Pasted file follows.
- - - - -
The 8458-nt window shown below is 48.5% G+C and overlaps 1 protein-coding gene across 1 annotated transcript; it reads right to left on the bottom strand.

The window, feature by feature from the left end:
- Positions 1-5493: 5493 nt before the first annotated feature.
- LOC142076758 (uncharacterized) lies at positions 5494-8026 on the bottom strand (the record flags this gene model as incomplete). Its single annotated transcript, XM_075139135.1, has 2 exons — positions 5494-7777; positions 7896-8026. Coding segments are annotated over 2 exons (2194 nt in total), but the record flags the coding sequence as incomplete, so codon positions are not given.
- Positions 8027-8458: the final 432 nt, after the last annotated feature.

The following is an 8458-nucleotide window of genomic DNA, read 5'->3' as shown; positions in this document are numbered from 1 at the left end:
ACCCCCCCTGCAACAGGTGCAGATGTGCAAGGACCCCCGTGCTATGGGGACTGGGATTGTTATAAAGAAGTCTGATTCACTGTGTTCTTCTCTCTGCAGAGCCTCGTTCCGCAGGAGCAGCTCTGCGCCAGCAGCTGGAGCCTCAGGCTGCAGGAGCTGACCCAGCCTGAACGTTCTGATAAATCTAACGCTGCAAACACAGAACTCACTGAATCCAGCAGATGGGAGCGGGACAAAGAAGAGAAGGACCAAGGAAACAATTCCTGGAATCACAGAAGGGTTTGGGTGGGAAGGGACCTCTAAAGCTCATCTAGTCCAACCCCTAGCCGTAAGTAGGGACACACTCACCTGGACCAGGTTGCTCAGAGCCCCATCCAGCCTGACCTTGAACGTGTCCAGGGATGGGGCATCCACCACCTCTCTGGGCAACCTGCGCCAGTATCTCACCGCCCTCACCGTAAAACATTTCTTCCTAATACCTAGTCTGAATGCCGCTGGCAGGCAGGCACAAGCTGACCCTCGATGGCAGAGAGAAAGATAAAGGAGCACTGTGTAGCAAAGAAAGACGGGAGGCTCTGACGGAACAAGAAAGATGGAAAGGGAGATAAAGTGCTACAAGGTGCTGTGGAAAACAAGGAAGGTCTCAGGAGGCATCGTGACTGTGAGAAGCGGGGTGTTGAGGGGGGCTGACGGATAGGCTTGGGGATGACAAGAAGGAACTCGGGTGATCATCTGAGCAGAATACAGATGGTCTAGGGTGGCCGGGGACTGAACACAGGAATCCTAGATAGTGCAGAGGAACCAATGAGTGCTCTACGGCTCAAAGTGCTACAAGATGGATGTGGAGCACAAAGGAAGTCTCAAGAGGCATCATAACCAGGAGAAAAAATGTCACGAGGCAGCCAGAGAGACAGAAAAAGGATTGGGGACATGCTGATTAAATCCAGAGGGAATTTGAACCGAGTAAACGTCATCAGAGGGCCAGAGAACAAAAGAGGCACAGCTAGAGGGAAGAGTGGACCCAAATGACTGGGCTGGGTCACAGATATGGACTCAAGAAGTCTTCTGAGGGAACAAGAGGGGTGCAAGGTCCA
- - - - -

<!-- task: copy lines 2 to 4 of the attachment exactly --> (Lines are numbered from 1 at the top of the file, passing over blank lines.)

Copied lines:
The window, feature by feature from the left end:
- Positions 1-5493: 5493 nt before the first annotated feature.
- LOC142076758 (uncharacterized) lies at positions 5494-8026 on the bottom strand (the record flags this gene model as incomplete). Its single annotated transcript, XM_075139135.1, has 2 exons — positions 5494-7777; positions 7896-8026. Coding segments are annotated over 2 exons (2194 nt in total), but the record flags the coding sequence as incomplete, so codon positions are not given.